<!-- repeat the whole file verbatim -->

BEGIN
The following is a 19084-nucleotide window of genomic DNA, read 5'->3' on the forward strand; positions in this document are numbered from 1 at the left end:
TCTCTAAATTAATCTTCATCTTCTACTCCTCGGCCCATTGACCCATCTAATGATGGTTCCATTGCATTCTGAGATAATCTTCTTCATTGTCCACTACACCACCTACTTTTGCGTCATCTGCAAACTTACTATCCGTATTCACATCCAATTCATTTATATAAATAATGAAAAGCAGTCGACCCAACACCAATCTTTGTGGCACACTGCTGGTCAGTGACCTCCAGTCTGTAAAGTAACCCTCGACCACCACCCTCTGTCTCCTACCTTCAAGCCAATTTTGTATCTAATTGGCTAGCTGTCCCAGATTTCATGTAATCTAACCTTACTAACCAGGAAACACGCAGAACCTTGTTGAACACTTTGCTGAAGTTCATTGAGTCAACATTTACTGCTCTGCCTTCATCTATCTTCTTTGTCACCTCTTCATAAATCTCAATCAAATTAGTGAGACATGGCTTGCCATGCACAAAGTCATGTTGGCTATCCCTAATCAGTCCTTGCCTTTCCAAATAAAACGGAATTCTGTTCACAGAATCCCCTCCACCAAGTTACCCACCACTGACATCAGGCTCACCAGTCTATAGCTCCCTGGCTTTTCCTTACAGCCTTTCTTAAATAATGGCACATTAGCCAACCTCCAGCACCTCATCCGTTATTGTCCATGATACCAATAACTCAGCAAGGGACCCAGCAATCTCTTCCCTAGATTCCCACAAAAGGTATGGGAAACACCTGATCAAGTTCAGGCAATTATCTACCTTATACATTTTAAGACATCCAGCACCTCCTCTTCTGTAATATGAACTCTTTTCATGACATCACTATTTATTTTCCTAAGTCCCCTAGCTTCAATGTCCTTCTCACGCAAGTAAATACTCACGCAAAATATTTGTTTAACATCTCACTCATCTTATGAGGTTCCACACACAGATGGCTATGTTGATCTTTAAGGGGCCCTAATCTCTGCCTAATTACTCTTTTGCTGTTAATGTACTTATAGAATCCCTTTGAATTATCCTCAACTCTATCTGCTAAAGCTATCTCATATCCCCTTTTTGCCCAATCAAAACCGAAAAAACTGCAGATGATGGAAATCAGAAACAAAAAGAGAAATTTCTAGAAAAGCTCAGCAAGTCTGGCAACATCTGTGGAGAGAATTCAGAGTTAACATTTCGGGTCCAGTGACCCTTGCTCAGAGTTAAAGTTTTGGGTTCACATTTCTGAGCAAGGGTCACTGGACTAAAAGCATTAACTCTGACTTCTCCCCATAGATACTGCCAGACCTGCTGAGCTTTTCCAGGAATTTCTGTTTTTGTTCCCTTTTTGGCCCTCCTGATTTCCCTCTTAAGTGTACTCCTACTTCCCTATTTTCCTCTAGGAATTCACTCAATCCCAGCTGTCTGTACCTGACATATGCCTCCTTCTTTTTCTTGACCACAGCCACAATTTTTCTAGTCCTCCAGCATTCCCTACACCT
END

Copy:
The following is a 19084-nucleotide window of genomic DNA, read 5'->3' on the forward strand; positions in this document are numbered from 1 at the left end:
TCTCTAAATTAATCTTCATCTTCTACTCCTCGGCCCATTGACCCATCTAATGATGGTTCCATTGCATTCTGAGATAATCTTCTTCATTGTCCACTACACCACCTACTTTTGCGTCATCTGCAAACTTACTATCCGTATTCACATCCAATTCATTTATATAAATAATGAAAAGCAGTCGACCCAACACCAATCTTTGTGGCACACTGCTGGTCAGTGACCTCCAGTCTGTAAAGTAACCCTCGACCACCACCCTCTGTCTCCTACCTTCAAGCCAATTTTGTATCTAATTGGCTAGCTGTCCCAGATTTCATGTAATCTAACCTTACTAACCAGGAAACACGCAGAACCTTGTTGAACACTTTGCTGAAGTTCATTGAGTCAACATTTACTGCTCTGCCTTCATCTATCTTCTTTGTCACCTCTTCATAAATCTCAATCAAATTAGTGAGACATGGCTTGCCATGCACAAAGTCATGTTGGCTATCCCTAATCAGTCCTTGCCTTTCCAAATAAAACGGAATTCTGTTCACAGAATCCCCTCCACCAAGTTACCCACCACTGACATCAGGCTCACCAGTCTATAGCTCCCTGGCTTTTCCTTACAGCCTTTCTTAAATAATGGCACATTAGCCAACCTCCAGCACCTCATCCGTTATTGTCCATGATACCAATAACTCAGCAAGGGACCCAGCAATCTCTTCCCTAGATTCCCACAAAAGGTATGGGAAACACCTGATCAAGTTCAGGCAATTATCTACCTTATACATTTTAAGACATCCAGCACCTCCTCTTCTGTAATATGAACTCTTTTCATGACATCACTATTTATTTTCCTAAGTCCCCTAGCTTCAATGTCCTTCTCACGCAAGTAAATACTCACGCAAAATATTTGTTTAACATCTCACTCATCTTATGAGGTTCCACACACAGATGGCTATGTTGATCTTTAAGGGGCCCTAATCTCTGCCTAATTACTCTTTTGCTGTTAATGTACTTATAGAATCCCTTTGAATTATCCTCAACTCTATCTGCTAAAGCTATCTCATATCCCCTTTTTGCCCAATCAAAACCGAAAAAACTGCAGATGATGGAAATCAGAAACAAAAAGAGAAATTTCTAGAAAAGCTCAGCAAGTCTGGCAACATCTGTGGAGAGAATTCAGAGTTAACATTTCGGGTCCAGTGACCCTTGCTCAGAGTTAAAGTTTTGGGTTCACATTTCTGAGCAAGGGTCACTGGACTAAAAGCATTAACTCTGACTTCTCCCCATAGATACTGCCAGACCTGCTGAGCTTTTCCAGGAATTTCTGTTTTTGTTCCCTTTTTGGCCCTCCTGATTTCCCTCTTAAGTGTACTCCTACTTCCCTATTTTCCTCTAGGAATTCACTCAATCCCAGCTGTCTGTACCTGACATATGCCTCCTTCTTTTTCTTGACCACAGCCACAATTTTTCTAGTCCTCCAGCATTCCCTACACCT